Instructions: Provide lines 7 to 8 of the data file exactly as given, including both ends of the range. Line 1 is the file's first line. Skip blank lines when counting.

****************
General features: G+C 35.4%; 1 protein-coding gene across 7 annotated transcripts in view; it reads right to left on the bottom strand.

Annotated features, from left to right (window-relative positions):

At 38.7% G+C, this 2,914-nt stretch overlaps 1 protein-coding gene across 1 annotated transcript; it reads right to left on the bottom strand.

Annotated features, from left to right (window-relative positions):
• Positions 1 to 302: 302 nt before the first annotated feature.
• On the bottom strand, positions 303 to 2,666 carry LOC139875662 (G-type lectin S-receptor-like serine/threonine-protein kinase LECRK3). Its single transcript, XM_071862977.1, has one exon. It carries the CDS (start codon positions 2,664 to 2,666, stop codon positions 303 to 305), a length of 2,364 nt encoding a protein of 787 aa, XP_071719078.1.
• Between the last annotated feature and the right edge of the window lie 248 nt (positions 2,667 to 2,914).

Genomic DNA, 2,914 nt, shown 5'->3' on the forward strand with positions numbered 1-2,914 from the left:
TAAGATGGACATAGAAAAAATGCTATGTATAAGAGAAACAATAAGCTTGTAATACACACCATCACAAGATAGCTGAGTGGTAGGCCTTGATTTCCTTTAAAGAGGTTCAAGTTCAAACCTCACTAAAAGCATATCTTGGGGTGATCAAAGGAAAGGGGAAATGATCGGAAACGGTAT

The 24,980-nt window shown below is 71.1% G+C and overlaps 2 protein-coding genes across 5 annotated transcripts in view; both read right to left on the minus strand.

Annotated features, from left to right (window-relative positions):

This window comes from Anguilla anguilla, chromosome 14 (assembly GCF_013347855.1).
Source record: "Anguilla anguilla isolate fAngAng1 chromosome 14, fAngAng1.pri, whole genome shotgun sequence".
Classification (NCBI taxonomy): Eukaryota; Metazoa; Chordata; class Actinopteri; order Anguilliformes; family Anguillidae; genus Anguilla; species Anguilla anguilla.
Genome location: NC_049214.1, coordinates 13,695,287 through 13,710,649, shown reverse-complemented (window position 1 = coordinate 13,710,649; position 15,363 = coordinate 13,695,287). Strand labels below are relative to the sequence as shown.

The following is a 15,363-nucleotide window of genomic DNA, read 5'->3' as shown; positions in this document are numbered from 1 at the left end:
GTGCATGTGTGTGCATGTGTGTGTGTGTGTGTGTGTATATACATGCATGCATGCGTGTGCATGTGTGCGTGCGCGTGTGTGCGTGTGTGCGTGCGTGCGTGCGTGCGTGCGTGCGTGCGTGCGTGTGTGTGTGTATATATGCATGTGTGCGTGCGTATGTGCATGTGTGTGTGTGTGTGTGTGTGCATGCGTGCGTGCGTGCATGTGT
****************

• Between the last annotated feature and the right edge of the window lie 248 nt (positions 2,667 to 2,914).

Genomic DNA, 2,914 nt, shown 5'->3' on the forward strand with positions numbered 1-2,914 from the left: